When controversy is in the air, or the group is large, the flow of discussion in meetings can become confused and tangled. Even when facilitators manage queues of contributors, separations between related contributions grow, threads proliferate, and people forget what they wanted to say as they are overtaken by events.
When the threads of discussion become tangled, the group's decision quality degrades. Reaching decisions becomes a long, painful process. How can we keep threads from tangling, or untangle them when they tangle?
- Use a parking lot
- Sometimes a collection of contributions isn't really essential to the current discussion. Or perhaps it's important, but missing information or absent staff prevent a definitive conclusion.
- Threads of this kind can be profitably deferred using a technique widely known as the parking lot. Deferring the topic by adding it to a parking lot, or issues list, clears the table, making way for the larger discussion to move forward more effectively.
- Identify questions masquerading as assertions
- One common source of controversy is the question masquerading as an assertion. Some contributions are assertions or conjectures that, although possibly correct, are nevertheless unproven. When controversy is in the air, these contributions tend to generate much energy but little light.
- By identifying statements that are actually open questions, the group can focus its discussion on resolving the questions, possibly at a later date, rather than endlessly circling around a loop of assertions and counter-assertions.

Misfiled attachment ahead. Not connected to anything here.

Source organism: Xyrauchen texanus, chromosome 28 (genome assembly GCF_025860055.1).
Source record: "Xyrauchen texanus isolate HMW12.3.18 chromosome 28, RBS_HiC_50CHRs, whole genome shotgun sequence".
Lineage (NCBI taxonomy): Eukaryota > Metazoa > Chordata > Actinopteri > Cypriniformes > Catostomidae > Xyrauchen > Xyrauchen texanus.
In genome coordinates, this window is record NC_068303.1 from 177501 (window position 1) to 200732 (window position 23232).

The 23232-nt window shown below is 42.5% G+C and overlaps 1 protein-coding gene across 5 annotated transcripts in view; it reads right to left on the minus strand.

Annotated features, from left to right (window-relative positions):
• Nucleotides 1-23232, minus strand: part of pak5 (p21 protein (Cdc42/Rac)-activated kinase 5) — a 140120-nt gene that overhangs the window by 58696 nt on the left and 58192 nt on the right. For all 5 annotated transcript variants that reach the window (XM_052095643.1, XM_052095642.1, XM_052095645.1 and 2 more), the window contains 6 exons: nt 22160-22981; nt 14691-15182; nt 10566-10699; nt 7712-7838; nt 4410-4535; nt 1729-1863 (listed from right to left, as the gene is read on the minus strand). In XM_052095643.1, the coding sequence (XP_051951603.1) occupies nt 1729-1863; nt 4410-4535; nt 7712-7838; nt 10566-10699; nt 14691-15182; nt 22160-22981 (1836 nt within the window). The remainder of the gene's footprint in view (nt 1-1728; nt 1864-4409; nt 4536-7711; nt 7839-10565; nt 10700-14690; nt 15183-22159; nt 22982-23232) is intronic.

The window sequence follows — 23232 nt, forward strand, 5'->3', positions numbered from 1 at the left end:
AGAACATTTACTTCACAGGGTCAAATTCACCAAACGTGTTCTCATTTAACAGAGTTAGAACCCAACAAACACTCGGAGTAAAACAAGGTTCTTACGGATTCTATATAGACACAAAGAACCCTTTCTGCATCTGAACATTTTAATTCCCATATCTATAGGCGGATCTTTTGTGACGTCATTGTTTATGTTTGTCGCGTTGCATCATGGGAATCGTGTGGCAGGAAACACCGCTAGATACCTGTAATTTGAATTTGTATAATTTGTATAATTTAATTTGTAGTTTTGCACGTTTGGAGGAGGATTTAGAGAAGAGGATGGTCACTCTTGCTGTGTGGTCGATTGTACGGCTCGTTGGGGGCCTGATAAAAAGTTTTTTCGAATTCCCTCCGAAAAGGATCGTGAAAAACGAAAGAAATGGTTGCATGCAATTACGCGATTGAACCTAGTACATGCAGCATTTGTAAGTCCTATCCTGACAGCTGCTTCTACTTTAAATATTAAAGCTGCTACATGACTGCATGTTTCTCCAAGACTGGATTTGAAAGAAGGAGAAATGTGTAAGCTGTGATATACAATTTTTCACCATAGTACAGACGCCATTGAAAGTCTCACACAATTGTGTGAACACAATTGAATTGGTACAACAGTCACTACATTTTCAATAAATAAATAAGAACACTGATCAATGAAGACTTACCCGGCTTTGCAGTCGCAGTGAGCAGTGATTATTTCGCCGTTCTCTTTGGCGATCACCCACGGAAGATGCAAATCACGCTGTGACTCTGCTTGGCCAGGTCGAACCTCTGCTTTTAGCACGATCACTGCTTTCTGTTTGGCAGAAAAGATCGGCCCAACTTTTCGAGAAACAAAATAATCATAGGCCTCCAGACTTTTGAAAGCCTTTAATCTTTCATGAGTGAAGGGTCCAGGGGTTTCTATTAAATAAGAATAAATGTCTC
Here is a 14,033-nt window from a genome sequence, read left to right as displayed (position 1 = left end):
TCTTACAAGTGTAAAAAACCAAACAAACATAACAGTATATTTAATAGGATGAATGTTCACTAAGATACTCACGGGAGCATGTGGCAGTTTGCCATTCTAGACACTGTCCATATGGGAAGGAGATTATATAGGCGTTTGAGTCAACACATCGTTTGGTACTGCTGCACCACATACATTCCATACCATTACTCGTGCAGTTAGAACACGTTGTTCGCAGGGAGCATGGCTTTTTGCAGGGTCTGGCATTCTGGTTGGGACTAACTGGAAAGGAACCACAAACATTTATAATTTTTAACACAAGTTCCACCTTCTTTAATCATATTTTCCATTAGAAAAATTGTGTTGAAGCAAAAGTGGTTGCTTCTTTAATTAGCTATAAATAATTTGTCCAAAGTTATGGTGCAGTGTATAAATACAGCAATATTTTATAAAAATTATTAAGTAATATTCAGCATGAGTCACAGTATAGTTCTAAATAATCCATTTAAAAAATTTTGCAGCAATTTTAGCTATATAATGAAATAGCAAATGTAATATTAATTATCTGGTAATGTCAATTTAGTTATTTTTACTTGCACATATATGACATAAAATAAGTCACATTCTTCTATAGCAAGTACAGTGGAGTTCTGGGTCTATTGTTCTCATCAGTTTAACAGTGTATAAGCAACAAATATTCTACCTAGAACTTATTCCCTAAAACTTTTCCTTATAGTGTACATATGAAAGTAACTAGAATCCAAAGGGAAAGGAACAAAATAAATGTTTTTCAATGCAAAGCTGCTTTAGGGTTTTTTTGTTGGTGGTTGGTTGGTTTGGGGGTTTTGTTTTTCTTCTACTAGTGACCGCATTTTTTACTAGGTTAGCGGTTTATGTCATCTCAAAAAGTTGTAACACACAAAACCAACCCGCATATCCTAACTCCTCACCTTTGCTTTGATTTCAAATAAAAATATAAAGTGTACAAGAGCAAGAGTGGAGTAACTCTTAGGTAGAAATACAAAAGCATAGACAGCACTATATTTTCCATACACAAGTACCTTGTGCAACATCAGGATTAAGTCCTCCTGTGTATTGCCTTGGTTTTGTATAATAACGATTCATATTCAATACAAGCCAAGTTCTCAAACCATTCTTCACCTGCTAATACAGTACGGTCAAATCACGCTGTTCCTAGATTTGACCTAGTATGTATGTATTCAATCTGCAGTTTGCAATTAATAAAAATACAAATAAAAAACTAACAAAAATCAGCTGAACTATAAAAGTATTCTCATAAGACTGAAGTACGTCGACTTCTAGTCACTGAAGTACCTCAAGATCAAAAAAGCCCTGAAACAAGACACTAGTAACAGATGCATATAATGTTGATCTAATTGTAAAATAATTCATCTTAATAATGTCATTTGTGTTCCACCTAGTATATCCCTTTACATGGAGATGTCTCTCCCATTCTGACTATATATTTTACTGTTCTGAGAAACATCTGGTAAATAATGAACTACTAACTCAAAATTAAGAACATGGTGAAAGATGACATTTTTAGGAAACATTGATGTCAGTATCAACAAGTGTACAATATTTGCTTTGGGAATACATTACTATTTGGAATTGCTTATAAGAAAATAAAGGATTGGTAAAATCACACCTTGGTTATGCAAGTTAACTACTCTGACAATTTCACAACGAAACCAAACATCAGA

- Name and rank the threads
- Once a collection of contributions emerges as a thread, allowing it to continue as a part of the ongoing discussion creates a risk that it will tangle with other threads.
- By giving each thread a name, and setting priorities for each, the group or its facilitator can give focus to a single thread, temporarily setting others aside. This leads to a more orderly discussion.
- Maintain multiple queues
- Once you've named threads, and ranked them, arriving contributions can be queued independently for any threads that aren't currently under discussion. Maintain a separate queue for each thread.
- This scheme is more effective when participants make notes for themselves about the contributions they intend to make to threads that have been temporarily set aside.
- If a single thread, or a
collection of threads, becomes
complex enough, it merits
a discussion of its own
- Spin off independent discussions
- If a single thread, or a collection of threads, becomes complex enough, it merits a discussion of its own. To keep it as part of the discussion that spawned it entails risk of confusion.
- Make it an agenda item, at this meeting or at a future meeting. Accomplishing this might require deleting or postponing other items from the existing agenda.
Even these measures have limits. Large groups engaged in especially controversial conversations might have to break into smaller caucuses, in parallel or in series, to address the most contentious issues. Groups that can't agree on how to manage their discussions probably can't agree on much else. First in this series Top Next Issue
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More articles on Personal, Team, and Organizational Effectiveness:
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It's of questionable value unless you first agree on what you mean by "better" or "best."
- Asking Clarifying Questions
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Forthcoming issues of Point Lookout
- Coming May 23: Narcissistic Behavior at Work: IX
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- And on May 30: Chronic Peer Interrupters: I
- When making contributions to meeting discussions, we're sometimes interrupted. Often, the interruption is beneficial and saves time. But some people constantly interrupt their peers or near peers, disrespectfully, in a pattern that compromises meeting outcomes. How can we deal with chronic peer interrupters? Available here and by RSS on May 30.
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